Thursday, December 17, 2009

Famous ice caps of Kilimanjaro gone by 2022

All photos and text by Sally Kneidel, PhD, at

Ever read "Snows of Kilimanjaro" by Ernest Hemingway?  Some of those famous Kilimanjaro glaciers have been around  for at least 11,700 years, and survived a drought 4200 years ago that lasted 300 years. But pretty soon, those legendary snows and ice fields will be gone - another casualty of global climate change.

Or so says glaciologist Dr. Lonnie Thompson and his colleagues from Ohio State University. Thompson and his team used data from aerial surveys and field studies to assess changes in the glaciers of Tanzania's Mount Kilimanjaro. The field studies included glacial drilling to measure changes in depth. Writes Thompson, "Of the ice cover present in 1912, 85% has disappeared and 26% of that present in 2000 is now gone."  The rate of melting is accelerating, reports Thompson in the Proceedings of the National Academy of Sciences. 

The ice masses of Kilimanjaro are both receding up the peak, and they're thinning dramatically.  Kilimanjaro's Southern Ice Field, 21 meters thick in 2000, lost 5.1 meters between 2000 and 2007.

As the glaciers retreat and break into smaller pieces, the dark rocks become exposed and absorb more sunlight than the white ice, thus heating up faster than the ice and accelerating the melting of the surrounding ice. At the documented rates of melting, Kilimanjaro's ice fields could disappear by the year 2022, according to Thompson and his colleagues in their online article in the November 2 Proceedings of the National Academy of Sciences.

Alan Kneidel by a stream of springtime glacial melt.
Photo by Sally Kneidel, PhD

The climatological phenomena occurring on Kilimanjaro are thought to be applicable to other tropical peaks, such as those in the Andes. Says Ted Pfeffer, a glaciologist at the University of Colorado in Boulder, these studies will help predict when other tropical glaciers will melt and disappear.  Many of these tropical glaciers provide water for people downhill, by way of seasonal glacial melt that is replenished by winter snowfall.

                     Above, a seasonal pool of  glacial melt in the Cordillera Blanca of the Peruvian Andes.  The melted snow has, for thousands of years, been replenished during normal winters. Photo by Sally Kneidel, PhD

Above, a Quechuan family in the Andes. They have depended on seasonal glacial melt for their herding and farming needs for generations, with ancient stone aqueducts to funnel the melt to their farms. Photo by Sally Kneidel, PhD

Above, another Quechuan family of farmers and herders in the valley below Mt. Huascaran, the highest tropical peak in the world. Photo by Sally Kneidel, PhD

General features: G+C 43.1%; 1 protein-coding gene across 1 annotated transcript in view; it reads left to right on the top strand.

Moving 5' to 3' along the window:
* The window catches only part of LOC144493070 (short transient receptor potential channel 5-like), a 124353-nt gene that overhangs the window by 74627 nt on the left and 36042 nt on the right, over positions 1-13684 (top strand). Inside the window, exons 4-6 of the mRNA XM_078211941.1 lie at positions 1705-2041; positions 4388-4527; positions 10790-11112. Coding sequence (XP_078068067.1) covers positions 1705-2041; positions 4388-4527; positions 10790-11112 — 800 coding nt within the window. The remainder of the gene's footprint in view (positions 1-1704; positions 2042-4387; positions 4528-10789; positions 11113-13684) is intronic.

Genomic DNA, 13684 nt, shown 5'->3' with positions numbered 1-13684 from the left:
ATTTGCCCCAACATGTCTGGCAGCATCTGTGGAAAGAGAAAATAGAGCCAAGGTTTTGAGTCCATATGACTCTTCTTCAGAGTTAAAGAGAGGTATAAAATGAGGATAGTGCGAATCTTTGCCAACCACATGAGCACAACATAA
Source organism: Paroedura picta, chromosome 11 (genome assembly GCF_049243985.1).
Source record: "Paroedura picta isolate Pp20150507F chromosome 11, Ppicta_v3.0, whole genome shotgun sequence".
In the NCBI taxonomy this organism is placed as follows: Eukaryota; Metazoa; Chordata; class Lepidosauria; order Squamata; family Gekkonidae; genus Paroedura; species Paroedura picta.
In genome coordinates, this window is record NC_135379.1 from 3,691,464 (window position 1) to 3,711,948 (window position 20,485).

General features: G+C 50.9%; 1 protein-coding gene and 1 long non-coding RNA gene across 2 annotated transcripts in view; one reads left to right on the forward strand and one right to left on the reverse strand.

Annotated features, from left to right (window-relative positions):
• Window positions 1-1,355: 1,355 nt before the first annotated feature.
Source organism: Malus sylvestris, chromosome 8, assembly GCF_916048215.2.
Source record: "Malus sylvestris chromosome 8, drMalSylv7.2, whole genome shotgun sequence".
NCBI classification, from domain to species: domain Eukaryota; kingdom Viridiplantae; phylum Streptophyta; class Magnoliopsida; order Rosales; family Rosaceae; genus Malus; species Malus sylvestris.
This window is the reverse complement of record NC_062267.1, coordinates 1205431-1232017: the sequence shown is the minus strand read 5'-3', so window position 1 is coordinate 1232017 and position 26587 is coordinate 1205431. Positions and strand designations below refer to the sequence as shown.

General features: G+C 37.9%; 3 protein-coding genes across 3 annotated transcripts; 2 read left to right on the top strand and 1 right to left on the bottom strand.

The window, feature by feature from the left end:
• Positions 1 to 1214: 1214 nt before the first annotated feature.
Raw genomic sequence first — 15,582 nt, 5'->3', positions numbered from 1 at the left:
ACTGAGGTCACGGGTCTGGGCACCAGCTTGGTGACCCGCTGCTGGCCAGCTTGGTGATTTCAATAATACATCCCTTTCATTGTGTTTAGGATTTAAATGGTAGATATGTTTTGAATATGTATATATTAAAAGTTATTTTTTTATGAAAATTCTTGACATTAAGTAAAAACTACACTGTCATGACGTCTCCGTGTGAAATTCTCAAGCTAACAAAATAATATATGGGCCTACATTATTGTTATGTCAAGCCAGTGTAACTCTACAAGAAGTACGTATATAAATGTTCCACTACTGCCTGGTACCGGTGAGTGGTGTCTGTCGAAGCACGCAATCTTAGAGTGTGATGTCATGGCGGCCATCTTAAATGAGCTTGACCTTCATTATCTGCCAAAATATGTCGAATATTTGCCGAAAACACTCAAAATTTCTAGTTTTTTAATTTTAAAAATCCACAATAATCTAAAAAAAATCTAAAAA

What will happen when glacial melt is no longer available to communities living on and below the world's peaks? Lives will change, people will move.....who knows beyond that.

Thompson's recent publication was likely one of the studies that contributed to the Copenhagen Diagnosis. One of the conclusions of the Copenhagen Diagnosis, in its Executive Summary, is as follows:
"Acceleration of melting of ice-sheets, glaciers and ice-caps: A wide array of satellite and ice measurements now demonstrate beyond doubt that both the Greenland and Antarctic ice-sheets are losing mass at an increasing rate. Melting of glaciers and ice-caps in other parts of the world has also accelerated since 1990."

So...stay tuned. Let's see what the conclusions are from the climate summit in Copenhagen. Will we all be advised to give up animal products? That would be the easiest and fastest thing to do, since Worldwatch Institute concluded that 51% of annual worldwide greenhouse-gas emissions are from livestock. I'm waiting for President Obama to tell us what we're going to do as a nation. If he doesn't include the fact that we now eat more animal products per capita than any other country, I'm going to suspect that he's not reading all the news.

This post now a Google News Link and posted on

L.G. Thompson et al. "Glacier loss on Kilimanjaro continues unabated." Proceedings of the National Academy of Sciences. 11/2/2009.

Sid Perkins. "Mount Kilimanjaro could soon be bald: world renowned ice caps may disappear by the 2020s." Science News. 12/5/2009.

Copenhagen Diagnosis, Executive Summary. 2009

Sally Kneidel, PhD, "Livestock responsible for 51% of annual worldwide greenhouse-gas emissions". 

Robert Goodland and Jeff Anhang. "Livestock and Climate Change: What if the key factors in climate change are cows, pigs, and chickens?" Worldwatch 22(6):10-19. Nov/Dec 2009.

Key words:: melting ice caps Kilimanjaro rising sea levels climate change

1 comment:

Kruger Africa said...

This has nothing to do with the deforestation on the slopes of Kili? It is a proven fact that global warming is not the culprit. The cycles of the mountain have been destroyed by mans need for agricultural land. The water at the base of KIli is no more, It has moved miles from there by the stupidity of man destroying the trees.